Tuesday, March 3, 2009

Sustainability and Sigmoid Functions, Good Times!

Last month, I was fortunate enough to attend the ignite Columbus event (if your city does not have an ignite, I would highly suggest organizing one or just use whatever you have laying around the house). The networking event centers around individuals giving 5 minute speeches accompanied by 20 slides on a topic of their choice. The most interesting presentation of the night discussed sigmoid functions (or s-curves for all you math gurus) and how they function in decision making. The presentation got me thinking as to how a sigmoid function could be applied to the "greening" of an organization.


The sigmoid function above represents how a company may invest in sustainability initiatives over time and what benefit may be received from those investments. I used cost on the y-axis, but this could just as easily have been time, but since time is money, I went with cost. Benefit encompasses any value that flows to the organization, its customers, or society. This particular sigmoid curve is applicable to a company that is fully committed to a designated level of sustainability and is not relevant to those that simply change a few light bulbs, recycle some paper, and call it a day.

As with any learning curve, there is a large amount of investment during the initial stage. This is especially true with the “greening” of an organization as there are high upfront costs in both knowledge and equipment in the initial stages. Once a well planned sustainability initiative is put into action, benefits are typically seen in the short term and accelerate as additional actions are taken. However, the marginal benefit of each sustainability investment begins to decline. Organizations will either run out of ways to be more sustainable or the cost of the initiative will be greater than the benefit (to either the organization or its customer base) derived from that action. As a wise woman once taught me in Economics 101, organizations should invest in sustainability initiatives until the marginal cost equals the marginal benefit.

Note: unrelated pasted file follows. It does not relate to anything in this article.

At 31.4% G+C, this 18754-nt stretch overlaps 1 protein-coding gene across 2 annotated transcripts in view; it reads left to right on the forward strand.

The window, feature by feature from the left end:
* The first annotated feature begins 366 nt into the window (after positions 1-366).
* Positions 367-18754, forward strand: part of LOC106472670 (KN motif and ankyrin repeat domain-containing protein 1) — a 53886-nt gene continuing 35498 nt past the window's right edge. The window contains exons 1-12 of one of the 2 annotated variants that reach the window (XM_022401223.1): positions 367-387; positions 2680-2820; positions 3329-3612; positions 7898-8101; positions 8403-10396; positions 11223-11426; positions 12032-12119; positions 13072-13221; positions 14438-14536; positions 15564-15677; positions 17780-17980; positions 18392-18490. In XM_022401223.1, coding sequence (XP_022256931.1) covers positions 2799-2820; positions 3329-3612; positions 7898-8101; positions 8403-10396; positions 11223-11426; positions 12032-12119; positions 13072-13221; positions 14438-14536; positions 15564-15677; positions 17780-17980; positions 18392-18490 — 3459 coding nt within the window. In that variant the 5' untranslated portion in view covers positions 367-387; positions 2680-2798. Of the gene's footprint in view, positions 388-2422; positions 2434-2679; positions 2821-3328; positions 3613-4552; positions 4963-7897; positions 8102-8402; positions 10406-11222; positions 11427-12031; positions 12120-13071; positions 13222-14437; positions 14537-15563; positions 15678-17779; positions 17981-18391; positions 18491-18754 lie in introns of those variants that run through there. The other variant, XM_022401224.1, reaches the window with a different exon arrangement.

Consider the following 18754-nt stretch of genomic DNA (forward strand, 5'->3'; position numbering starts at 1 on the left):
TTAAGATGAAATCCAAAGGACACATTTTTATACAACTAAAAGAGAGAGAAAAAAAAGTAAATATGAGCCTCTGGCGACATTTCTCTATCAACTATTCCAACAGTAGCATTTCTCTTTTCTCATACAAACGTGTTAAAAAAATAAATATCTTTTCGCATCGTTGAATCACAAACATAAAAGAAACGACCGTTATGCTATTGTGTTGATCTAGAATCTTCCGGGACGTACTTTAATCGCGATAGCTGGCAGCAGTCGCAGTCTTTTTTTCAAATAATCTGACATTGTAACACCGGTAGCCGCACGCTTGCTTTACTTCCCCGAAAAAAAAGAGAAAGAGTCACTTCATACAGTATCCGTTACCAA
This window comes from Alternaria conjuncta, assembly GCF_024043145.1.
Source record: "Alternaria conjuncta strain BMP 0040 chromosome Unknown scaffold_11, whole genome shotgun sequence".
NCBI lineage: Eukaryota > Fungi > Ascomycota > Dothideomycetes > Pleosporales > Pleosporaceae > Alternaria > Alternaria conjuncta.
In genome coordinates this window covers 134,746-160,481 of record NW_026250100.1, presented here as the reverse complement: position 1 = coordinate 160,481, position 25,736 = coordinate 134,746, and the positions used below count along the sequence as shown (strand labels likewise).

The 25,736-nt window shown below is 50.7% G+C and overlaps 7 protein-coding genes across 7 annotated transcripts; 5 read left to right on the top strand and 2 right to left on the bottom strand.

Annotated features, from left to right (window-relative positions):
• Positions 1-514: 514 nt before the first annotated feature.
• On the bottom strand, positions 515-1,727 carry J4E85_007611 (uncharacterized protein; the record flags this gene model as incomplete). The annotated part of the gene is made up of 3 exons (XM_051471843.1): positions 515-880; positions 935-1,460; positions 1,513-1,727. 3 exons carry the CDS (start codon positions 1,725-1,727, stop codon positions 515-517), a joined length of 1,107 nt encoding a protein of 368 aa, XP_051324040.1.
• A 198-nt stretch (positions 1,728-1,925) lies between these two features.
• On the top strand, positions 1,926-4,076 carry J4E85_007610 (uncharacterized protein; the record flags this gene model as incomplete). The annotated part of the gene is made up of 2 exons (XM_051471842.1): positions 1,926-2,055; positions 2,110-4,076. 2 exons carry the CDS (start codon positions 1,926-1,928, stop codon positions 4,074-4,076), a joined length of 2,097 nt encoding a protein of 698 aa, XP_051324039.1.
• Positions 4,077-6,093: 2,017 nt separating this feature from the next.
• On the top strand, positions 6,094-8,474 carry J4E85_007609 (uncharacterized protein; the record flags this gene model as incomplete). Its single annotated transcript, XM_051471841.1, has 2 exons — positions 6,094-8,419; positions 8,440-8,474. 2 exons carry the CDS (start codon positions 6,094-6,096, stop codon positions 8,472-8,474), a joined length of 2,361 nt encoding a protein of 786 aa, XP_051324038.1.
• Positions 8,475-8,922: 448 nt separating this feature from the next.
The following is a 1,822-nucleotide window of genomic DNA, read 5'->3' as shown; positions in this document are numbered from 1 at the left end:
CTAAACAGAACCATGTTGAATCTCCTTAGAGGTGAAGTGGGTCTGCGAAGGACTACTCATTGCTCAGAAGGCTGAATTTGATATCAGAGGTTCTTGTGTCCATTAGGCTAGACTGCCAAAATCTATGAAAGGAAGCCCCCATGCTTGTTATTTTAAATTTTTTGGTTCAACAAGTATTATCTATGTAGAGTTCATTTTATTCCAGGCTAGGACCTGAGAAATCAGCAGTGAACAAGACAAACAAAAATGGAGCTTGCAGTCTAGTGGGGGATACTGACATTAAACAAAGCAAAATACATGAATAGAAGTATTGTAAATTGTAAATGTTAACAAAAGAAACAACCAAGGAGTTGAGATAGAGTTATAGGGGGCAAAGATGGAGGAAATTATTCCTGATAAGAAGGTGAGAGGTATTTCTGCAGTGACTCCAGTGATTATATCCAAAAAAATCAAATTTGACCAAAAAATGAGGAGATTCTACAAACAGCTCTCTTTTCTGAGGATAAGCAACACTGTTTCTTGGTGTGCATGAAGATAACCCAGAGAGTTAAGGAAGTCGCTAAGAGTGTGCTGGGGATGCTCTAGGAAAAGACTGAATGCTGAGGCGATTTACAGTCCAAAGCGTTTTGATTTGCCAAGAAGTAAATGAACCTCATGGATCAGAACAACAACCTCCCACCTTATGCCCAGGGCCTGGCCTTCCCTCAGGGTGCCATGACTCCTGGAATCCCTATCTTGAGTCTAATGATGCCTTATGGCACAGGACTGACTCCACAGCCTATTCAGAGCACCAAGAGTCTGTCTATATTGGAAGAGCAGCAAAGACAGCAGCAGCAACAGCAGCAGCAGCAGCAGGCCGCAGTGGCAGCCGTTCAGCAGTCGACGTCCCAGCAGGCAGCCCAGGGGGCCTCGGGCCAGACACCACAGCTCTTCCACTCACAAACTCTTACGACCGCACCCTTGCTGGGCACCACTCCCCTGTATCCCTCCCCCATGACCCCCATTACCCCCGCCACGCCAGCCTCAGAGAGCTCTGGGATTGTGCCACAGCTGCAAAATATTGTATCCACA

Each of the three horizontal lines represents a threshold that an organization can either decide to invest up to or move beyond to obtain additional benefit. It is important to reiterate that the additional benefit does not necessarily mean additional revenue to the organization, at least in the short-run. There will be industries in which some of the thresholds do not exist (e.g. no external regulations, no set industry practices, etc.). In addition, the threshold levels may be in constant flux especially in emerging or newly regulated industries. There also may be occurrences when the Industry Standard Threshold will be below the Regulatory Threshold, however, once government regulation is created, those two lines will converge as the regulations will quickly become the "industry standard.” In fact, the ideal industry will be one in which all three thresholds converge to form one thresholds (like Voltron, who knew Optimus Prime did the introduction?).

Clearly, this graph is a simplification of the progression from a toxic waste spewing heathen to a glorious green company. However, the graph will serve organizations well in mapping out a sustainability plan and determining whether they want to take their relationship with Mother Earth to the next level.

1 comment:

jquaglia said...

Sweet post.

Getting up the slope should offer a reward greater than the cost of getting there...where marginal benefit is greater than marginal cost. Rock on.